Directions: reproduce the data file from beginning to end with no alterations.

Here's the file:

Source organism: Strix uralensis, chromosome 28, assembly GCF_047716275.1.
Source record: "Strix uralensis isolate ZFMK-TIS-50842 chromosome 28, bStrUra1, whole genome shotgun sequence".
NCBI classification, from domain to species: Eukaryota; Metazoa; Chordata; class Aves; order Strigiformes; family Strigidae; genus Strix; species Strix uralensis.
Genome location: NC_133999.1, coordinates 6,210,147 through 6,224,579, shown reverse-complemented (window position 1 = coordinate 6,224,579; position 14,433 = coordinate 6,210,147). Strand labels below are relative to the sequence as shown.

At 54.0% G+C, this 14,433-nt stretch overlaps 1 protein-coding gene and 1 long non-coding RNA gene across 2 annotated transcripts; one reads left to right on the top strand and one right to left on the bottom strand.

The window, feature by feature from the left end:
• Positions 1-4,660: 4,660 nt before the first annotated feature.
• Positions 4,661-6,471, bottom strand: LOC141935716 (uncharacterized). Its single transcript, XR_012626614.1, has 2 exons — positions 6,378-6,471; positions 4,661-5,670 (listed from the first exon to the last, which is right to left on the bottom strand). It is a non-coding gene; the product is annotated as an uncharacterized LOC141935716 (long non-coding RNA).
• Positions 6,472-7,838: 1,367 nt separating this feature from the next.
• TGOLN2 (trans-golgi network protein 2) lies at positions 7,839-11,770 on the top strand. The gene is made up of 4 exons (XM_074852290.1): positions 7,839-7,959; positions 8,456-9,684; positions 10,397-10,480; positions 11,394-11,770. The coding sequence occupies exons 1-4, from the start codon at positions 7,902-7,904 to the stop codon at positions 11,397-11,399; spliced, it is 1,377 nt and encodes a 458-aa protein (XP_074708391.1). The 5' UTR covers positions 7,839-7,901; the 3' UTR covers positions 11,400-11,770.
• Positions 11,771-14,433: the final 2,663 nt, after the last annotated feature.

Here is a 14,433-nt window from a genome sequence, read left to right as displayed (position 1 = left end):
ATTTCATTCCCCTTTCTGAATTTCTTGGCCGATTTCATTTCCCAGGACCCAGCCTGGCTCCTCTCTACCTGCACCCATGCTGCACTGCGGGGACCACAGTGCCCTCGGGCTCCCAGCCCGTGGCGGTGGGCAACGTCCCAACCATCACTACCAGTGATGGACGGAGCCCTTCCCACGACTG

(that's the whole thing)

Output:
Source organism: Strix uralensis, chromosome 28, assembly GCF_047716275.1.
Source record: "Strix uralensis isolate ZFMK-TIS-50842 chromosome 28, bStrUra1, whole genome shotgun sequence".
NCBI classification, from domain to species: Eukaryota; Metazoa; Chordata; class Aves; order Strigiformes; family Strigidae; genus Strix; species Strix uralensis.
Genome location: NC_133999.1, coordinates 6,210,147 through 6,224,579, shown reverse-complemented (window position 1 = coordinate 6,224,579; position 14,433 = coordinate 6,210,147). Strand labels below are relative to the sequence as shown.

At 54.0% G+C, this 14,433-nt stretch overlaps 1 protein-coding gene and 1 long non-coding RNA gene across 2 annotated transcripts; one reads left to right on the top strand and one right to left on the bottom strand.

The window, feature by feature from the left end:
• Positions 1-4,660: 4,660 nt before the first annotated feature.
• Positions 4,661-6,471, bottom strand: LOC141935716 (uncharacterized). Its single transcript, XR_012626614.1, has 2 exons — positions 6,378-6,471; positions 4,661-5,670 (listed from the first exon to the last, which is right to left on the bottom strand). It is a non-coding gene; the product is annotated as an uncharacterized LOC141935716 (long non-coding RNA).
• Positions 6,472-7,838: 1,367 nt separating this feature from the next.
• TGOLN2 (trans-golgi network protein 2) lies at positions 7,839-11,770 on the top strand. The gene is made up of 4 exons (XM_074852290.1): positions 7,839-7,959; positions 8,456-9,684; positions 10,397-10,480; positions 11,394-11,770. The coding sequence occupies exons 1-4, from the start codon at positions 7,902-7,904 to the stop codon at positions 11,397-11,399; spliced, it is 1,377 nt and encodes a 458-aa protein (XP_074708391.1). The 5' UTR covers positions 7,839-7,901; the 3' UTR covers positions 11,400-11,770.
• Positions 11,771-14,433: the final 2,663 nt, after the last annotated feature.

Here is a 14,433-nt window from a genome sequence, read left to right as displayed (position 1 = left end):
ATTTCATTCCCCTTTCTGAATTTCTTGGCCGATTTCATTTCCCAGGACCCAGCCTGGCTCCTCTCTACCTGCACCCATGCTGCACTGCGGGGACCACAGTGCCCTCGGGCTCCCAGCCCGTGGCGGTGGGCAACGTCCCAACCATCACTACCAGTGATGGACGGAGCCCTTCCCACGACTG